News stories about the continuing coronavirus pandemic and Brexit are unavoidable, but there is a longer-term threat that has been overshadowed in the news recently: the climate crisis. The UK is hosting the UN climate change conference, COP26, in Glasgow in November 2021 and the global conference should herald a united effort to reduce our impacts on the climate to ensure that the planet thrives for future generations. RSK understands this and proactively rises to the challenge. Last year, we signed the Pledge to Net Zero: an initiative that commits organisations from the environmental services sector to leadership roles in the transition to a net-zero-carbon economy. This demonstrates our dedication to doing the right thing by developing science-based targets to reduce emissions, following the Paris Agreement.
RSK Geosciences recently contributed to a Ground Engineering article that examined how various companies and initiatives in the geotechnical engineering sector are contributing towards net-zero emissions and sustainable development goals, particularly in the UK. “Sustainable practices are playing an increasingly important part in reducing the carbon intensity of geotechnical projects,” begins Ground Engineering writer Ailbhe Goodbody. The article goes on to document how the sector contributes to the release of greenhouse gases because of the vast quantities of energy needed to extract raw materials, and subsequent measures such as transportation, construction, operation and maintenance.
An industry specialist outlines the complicated relationship between the construction industry and sustainable development regarding carbon emissions. According to the article, the main issue is the “understanding of the concepts of embodied carbon, embodied energy, operational carbon, carbon footprint and whole-life carbon”. The Ground Engineering writer notes the several challenges that are involved in implementing sustainable practices in the geotechnical industry; however, internal barriers feature heavily.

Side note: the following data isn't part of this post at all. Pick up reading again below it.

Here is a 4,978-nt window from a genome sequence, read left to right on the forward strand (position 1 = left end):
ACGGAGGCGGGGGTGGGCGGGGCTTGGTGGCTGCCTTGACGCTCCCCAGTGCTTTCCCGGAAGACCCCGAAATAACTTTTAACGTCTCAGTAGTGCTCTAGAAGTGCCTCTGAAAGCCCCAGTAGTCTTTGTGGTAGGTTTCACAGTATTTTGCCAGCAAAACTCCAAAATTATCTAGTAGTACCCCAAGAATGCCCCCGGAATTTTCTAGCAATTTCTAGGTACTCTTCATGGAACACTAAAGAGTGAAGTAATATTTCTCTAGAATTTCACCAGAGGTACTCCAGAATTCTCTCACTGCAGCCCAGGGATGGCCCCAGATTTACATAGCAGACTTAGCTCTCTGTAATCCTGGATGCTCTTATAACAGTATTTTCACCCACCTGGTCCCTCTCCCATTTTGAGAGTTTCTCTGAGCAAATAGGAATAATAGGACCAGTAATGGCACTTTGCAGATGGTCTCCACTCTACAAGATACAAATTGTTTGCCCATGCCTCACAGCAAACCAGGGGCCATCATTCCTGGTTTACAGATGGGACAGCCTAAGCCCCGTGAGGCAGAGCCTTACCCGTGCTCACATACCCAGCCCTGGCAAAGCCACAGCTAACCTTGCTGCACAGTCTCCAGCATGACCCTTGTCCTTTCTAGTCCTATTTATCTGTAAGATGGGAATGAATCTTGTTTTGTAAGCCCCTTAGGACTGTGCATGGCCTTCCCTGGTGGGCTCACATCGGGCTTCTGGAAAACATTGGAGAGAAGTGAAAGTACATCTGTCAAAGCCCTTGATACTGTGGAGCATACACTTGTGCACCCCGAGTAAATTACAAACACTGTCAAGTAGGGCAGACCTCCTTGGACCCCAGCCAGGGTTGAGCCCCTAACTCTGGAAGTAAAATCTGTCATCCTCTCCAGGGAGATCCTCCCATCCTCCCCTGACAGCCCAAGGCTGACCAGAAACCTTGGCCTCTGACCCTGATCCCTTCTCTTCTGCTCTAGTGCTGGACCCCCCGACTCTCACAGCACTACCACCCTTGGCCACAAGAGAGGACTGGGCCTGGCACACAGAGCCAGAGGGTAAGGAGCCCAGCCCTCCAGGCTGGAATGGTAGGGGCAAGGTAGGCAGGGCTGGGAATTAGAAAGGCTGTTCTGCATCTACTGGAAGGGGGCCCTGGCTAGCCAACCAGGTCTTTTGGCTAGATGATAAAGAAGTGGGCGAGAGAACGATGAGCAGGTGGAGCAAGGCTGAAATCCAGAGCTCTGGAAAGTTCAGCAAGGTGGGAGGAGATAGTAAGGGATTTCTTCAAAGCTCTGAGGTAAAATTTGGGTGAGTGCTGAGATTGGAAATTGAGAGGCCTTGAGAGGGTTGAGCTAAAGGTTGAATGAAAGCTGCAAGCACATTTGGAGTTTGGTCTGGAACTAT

RSK Geosciences Director Tom Henman explains, “The geotechnical sector is traditionally conservative and slow to change. Drivers such as the need to work towards net zero are expected to gradually change this, with sustainability considerations being integrated into geotechnical design.”
Ground Engineering also publicises RSK Wilding, launched last October as a multidisciplinary team aiming to rewild land and capitalise on the biodiversity-net-gain requirements that are being introduced. “The team is focusing principally on former agricultural or other greenfield land, primarily to offset biodiversity and carbon impacts,” explains Tom. “The skills and knowledge gained on RSK Wilding projects are being applied to the brownfield land context and vice versa.”
Click here to read the long-form feature.